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      Reliability and Validity of the Adapted Chinese Version of the Satisfaction of Adolescents with Postoperative Pain Management – Idiopathic Scoliosis (SAP-S) Scale

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          Abstract

          Study Design

          A prospective study.

          Objective

          The aim of this study was to evaluate the internal reliability and structure validity of an adapted simplified Chinese version of the Satisfaction of Adolescents with Postoperative pain management – idiopathic Scoliosis (SAP-S) scale in mainland China.

          Summary of Background Data

          Pain management is a major issue for adolescent idiopathic scoliosis (AIS) patients undergoing posterior spinal fusions. There is a lack of valid scales for evaluating patients’ satisfaction with postoperative pain management. The SAP-S was proven to be a valid and reliable measure in English and French.

          Methods

          The SAP-S was translated into Chinese according to the internationally recognized guidelines. A total of 95 AIS patients undergoing posterior fusion surgery completed the CSAP-S, along with other self-reported questionnaires, including the 36-Item Short Form Health Survey (SF-36) and Scoliosis Research Society-22 (SRS-22) questionnaires. The internal consistency, test–retest reliability, and construct validity of the CSAP-S were determined.

          Results

          The SAP-S was successfully translated into Chinese. All patients completed the CSAP-S twice and the other instruments. The CSAP-S had good internal consistency and test–retest reliability with Cronbach’s alpha coefficient measuring 0.895 and intraclass correlation coefficient (ICC) measuring 0.97. Elimination of any one item did not result in a value of Cronbach’s alpha of <0.80. A good construct validity was shown by good correlation with bodily pain (r=0.883, p=0.004) and social functioning (r=0.786, p=0.002) domains of SF-36 and pain (r=0.752, p=0.001) and satisfaction with management (r=0.746, p=0.005) domains of SRS-22.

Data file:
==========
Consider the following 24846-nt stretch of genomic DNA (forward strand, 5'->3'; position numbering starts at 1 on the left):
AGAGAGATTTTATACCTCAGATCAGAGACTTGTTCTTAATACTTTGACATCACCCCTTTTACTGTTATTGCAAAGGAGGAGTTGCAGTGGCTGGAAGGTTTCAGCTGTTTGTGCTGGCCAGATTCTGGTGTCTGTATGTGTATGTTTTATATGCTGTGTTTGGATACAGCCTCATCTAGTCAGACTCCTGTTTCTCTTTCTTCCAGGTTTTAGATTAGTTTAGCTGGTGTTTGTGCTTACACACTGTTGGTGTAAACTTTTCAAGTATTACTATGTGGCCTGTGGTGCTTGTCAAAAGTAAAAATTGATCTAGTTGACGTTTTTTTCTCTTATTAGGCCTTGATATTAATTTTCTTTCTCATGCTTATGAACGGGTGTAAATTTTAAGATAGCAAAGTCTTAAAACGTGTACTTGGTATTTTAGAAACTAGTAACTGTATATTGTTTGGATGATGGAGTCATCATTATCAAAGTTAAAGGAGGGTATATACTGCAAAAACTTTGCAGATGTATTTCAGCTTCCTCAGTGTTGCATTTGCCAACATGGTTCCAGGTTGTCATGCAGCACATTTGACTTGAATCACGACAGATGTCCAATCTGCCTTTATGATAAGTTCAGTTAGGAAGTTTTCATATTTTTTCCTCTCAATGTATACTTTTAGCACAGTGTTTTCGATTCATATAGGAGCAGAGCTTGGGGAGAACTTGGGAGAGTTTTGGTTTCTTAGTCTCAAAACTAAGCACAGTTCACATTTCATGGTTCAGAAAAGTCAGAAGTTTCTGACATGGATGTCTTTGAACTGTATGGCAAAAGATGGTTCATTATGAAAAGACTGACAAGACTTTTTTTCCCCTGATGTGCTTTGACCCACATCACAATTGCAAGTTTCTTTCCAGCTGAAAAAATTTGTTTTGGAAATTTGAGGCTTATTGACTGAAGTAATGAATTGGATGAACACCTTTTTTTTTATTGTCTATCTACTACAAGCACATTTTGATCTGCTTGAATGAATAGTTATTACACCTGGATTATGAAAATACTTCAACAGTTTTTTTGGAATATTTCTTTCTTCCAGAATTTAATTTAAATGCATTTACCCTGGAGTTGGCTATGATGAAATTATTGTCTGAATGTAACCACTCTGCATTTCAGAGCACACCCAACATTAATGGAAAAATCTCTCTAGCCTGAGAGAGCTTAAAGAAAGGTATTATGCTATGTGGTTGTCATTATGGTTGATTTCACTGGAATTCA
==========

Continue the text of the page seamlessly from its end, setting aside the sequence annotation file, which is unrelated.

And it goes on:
Conclusion

          The CSAP-S demonstrated good internal consistency, reliability, and construct validity, and may be used for the evaluation of AIS patients’ satisfaction with postoperative pain management in mainland China.

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          Most cited references 20

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          The Measurement of Observer Agreement for Categorical Data

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            Guidelines for the Process of Cross-Cultural Adaptation of Self-Report Measures

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              Quality criteria were proposed for measurement properties of health status questionnaires.